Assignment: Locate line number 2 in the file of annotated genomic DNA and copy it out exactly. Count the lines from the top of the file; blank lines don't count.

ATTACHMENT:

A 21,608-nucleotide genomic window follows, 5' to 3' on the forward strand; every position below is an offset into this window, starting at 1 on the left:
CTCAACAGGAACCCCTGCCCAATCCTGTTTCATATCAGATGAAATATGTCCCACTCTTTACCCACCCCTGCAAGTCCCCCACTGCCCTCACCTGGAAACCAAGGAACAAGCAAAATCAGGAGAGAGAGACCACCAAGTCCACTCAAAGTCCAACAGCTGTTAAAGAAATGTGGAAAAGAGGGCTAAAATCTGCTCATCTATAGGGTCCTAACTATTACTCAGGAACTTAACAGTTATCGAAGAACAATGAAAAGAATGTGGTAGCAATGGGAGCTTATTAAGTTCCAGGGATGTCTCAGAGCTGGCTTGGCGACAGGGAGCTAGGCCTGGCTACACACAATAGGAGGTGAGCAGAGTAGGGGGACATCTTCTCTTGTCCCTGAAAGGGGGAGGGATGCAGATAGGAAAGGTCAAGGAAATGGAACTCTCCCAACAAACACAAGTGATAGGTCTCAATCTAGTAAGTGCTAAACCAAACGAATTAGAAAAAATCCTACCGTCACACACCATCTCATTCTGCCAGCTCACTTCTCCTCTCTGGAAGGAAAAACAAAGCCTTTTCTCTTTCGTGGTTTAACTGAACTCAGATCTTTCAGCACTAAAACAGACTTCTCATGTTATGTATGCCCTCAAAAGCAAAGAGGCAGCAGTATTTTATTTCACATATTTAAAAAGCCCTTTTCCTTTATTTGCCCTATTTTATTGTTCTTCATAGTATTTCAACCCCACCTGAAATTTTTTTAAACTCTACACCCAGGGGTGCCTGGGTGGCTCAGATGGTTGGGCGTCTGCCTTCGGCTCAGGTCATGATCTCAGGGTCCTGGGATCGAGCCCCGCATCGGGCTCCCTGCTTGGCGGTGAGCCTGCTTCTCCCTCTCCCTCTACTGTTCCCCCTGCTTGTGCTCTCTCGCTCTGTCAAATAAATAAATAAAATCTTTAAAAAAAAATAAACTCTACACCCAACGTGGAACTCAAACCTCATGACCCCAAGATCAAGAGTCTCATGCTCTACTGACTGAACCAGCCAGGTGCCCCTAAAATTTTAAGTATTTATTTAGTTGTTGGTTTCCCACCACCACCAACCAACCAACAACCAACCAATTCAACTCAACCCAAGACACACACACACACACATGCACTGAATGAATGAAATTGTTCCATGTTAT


CTCAACAGGAACCCCTGCCCAATCCTGTTTCATATCAGATGAAATATGTCCCACTCTTTACCCACCCCTGCAAGTCCCCCACTGCCCTCACCTGGAAACCAAGGAACAAGCAAAATCAGGAGAGAGAGACCACCAAGTCCACTCAAAGTCCAACAGCTGTTAAAGAAATGTGGAAAAGAGGGCTAAAATCTGCTCATCTATAGGGTCCTAACTATTACTCAGGAACTTAACAGTTATCGAAGAACAATGAAAAGAATGTGGTAGCAATGGGAGCTTATTAAGTTCCAGGGATGTCTCAGAGCTGGCTTGGCGACAGGGAGCTAGGCCTGGCTACACACAATAGGAGGTGAGCAGAGTAGGGGGACATCTTCTCTTGTCCCTGAAAGGGGGAGGGATGCAGATAGGAAAGGTCAAGGAAATGGAACTCTCCCAACAAACACAAGTGATAGGTCTCAATCTAGTAAGTGCTAAACCAAACGAATTAGAAAAAATCCTACCGTCACACACCATCTCATTCTGCCAGCTCACTTCTCCTCTCTGGAAGGAAAAACAAAGCCTTTTCTCTTTCGTGGTTTAACTGAACTCAGATCTTTCAGCACTAAAACAGACTTCTCATGTTATGTATGCCCTCAAAAGCAAAGAGGCAGCAGTATTTTATTTCACATATTTAAAAAGCCCTTTTCCTTTATTTGCCCTATTTTATTGTTCTTCATAGTATTTCAACCCCACCTGAAATTTTTTTAAACTCTACACCCAGGGGTGCCTGGGTGGCTCAGATGGTTGGGCGTCTGCCTTCGGCTCAGGTCATGATCTCAGGGTCCTGGGATCGAGCCCCGCATCGGGCTCCCTGCTTGGCGGTGAGCCTGCTTCTCCCTCTCCCTCTACTGTTCCCCCTGCTTGTGCTCTCTCGCTCTGTCAAATAAATAAATAAAATCTTTAAAAAAAAATAAACTCTACACCCAACGTGGAACTCAAACCTCATGACCCCAAGATCAAGAGTCTCATGCTCTACTGACTGAACCAGCCAGGTGCCCCTAAAATTTTAAGTATTTATTTAGTTGTTGGTTTCCCACCACCACCAACCAACCAACAACCAACCAATTCAACTCAACCCAAGACACACACACACACACATGCACTGAATGAATGAAATTGTTCCATGTTAT